According to Woolford, if for whatever reason the authorities move ahead with filing charges against Lall or Harris, then it would represent a very serious indictment and would also constitute a grave attack on press freedom in Guyana.
“It is very stupid on behalf of the Police if they do that…Just because your bosses or your masters or your policy makers decide that you should follow a certain route, you have to be independent thinkers, you have to read and understand the law, you have to read and comprehend; you just can’t decide that you are doing something because somebody told you to do it.”
He said, too, that he would also lose confidence in the ability to perform his duties as a journalist in Guyana.
Woolford was adamant that such a course of action by the Guyana a Police Force against members of the media or a media house would have serious repercussions.
He accused the authorities of seeming to be focusing more of its attention on the source of the recording than against its contents.
He said that what is currently transpiring is an act of diversion, the threat of a charge under the Interception of Communication Act.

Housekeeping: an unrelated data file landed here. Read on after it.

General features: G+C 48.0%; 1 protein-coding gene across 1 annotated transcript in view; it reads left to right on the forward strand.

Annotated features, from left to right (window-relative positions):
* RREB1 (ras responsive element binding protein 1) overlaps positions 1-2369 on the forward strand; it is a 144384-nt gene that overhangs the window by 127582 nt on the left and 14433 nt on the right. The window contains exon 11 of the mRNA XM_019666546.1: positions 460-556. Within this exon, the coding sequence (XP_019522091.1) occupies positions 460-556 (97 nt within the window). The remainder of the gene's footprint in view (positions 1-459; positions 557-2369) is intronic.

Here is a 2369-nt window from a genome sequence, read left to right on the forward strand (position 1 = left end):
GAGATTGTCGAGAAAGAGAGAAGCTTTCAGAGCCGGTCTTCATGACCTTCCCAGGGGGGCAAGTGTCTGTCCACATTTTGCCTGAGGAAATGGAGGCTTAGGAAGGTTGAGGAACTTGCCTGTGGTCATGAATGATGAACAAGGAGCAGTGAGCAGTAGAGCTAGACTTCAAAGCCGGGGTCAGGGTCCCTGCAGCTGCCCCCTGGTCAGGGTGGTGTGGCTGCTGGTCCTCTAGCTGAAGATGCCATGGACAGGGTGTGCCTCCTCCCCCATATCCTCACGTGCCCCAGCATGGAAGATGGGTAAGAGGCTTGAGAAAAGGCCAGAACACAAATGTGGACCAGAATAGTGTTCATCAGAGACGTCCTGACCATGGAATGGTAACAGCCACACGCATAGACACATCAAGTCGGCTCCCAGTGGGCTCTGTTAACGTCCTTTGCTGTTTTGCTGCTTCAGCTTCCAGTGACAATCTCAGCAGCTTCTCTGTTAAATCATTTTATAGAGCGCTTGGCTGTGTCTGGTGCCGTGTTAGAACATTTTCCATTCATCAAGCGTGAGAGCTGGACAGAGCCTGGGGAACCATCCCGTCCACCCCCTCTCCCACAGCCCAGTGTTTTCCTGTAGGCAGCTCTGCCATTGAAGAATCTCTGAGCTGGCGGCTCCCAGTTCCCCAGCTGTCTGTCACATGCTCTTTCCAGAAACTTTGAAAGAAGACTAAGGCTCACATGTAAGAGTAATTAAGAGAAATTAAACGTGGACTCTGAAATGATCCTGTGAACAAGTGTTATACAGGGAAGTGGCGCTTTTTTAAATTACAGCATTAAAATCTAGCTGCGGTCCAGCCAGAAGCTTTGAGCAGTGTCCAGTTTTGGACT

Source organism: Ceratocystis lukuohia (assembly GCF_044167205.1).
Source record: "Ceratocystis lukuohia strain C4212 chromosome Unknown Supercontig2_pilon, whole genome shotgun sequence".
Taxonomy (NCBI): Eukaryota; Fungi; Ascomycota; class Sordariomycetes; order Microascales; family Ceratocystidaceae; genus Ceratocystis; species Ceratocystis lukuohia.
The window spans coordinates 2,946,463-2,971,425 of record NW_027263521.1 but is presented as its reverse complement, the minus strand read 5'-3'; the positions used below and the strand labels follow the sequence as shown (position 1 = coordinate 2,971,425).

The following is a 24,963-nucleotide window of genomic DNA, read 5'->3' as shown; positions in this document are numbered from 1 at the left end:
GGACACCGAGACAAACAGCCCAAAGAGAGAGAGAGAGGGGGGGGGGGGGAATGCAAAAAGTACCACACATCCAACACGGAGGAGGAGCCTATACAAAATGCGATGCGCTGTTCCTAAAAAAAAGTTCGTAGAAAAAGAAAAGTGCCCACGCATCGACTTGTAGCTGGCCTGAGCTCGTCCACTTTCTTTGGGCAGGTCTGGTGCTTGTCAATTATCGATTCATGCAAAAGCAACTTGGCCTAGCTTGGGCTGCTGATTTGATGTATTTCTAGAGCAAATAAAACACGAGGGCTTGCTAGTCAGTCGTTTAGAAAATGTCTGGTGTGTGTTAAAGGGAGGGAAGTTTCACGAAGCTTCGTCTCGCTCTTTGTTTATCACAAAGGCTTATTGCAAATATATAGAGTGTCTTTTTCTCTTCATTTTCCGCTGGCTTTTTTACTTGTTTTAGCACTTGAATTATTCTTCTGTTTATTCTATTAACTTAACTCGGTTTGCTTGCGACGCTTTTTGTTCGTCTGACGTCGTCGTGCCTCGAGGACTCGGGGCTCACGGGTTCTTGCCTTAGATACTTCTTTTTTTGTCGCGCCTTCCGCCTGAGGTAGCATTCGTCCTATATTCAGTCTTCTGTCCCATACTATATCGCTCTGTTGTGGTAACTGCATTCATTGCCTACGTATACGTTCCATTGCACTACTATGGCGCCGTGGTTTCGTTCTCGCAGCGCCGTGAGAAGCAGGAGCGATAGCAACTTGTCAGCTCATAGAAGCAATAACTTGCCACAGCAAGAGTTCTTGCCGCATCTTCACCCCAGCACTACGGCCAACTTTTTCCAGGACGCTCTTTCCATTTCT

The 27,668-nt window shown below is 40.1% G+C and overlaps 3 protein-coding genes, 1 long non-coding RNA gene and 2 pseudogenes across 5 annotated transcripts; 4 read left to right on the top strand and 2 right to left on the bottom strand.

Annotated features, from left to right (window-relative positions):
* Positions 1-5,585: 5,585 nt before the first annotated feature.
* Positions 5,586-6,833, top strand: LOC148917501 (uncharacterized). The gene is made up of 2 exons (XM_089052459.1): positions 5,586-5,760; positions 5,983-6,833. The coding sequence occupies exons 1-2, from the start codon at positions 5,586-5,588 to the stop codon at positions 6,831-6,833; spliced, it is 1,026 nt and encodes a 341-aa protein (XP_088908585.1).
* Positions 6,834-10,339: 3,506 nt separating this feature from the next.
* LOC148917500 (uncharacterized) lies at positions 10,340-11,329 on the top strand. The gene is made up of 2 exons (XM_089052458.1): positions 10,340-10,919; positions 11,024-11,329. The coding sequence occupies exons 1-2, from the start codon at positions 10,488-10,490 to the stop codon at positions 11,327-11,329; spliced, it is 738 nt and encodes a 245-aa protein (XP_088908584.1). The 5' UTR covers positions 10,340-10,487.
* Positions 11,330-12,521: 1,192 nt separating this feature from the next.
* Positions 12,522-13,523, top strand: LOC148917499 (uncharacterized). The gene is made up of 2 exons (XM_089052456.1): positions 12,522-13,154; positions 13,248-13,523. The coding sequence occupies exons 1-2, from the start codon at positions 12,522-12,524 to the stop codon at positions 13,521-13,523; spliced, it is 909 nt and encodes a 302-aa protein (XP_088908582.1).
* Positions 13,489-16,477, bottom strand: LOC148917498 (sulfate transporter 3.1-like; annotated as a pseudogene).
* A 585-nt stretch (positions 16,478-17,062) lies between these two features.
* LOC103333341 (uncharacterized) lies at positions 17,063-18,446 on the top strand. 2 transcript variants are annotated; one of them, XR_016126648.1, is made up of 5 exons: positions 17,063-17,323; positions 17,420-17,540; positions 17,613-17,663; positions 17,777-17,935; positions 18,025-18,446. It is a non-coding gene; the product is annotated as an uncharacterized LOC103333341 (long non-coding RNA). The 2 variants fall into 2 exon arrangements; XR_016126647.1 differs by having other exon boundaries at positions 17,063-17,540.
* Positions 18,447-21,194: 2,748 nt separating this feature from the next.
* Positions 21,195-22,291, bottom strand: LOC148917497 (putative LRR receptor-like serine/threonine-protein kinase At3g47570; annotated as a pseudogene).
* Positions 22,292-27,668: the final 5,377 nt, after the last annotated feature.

“The more germane issue is the content…the things the AG said and who he implicated by saying what he said.”
Woolford said that the entire fiasco has proven to him something that he has heard for many years – fact that there are people who live one life in public and another in private.
He did concede that while all human beings must be able to enjoy a private life, as a public figure, once a position is taken publicly and another put on display while in private, “then we are in trouble because it is sending a signal that there are rules for some and rules for others.”
He said for this sort of action to be allowed to continue then today it would be Glen Lall, but in future other media houses will also become the subject of similar persecution.
Woolford also lamented the public position taken by Head of State Donald Ramotar, who has thrown his full support behind Nandlall. Woolford said that the President was clearly ill-advised.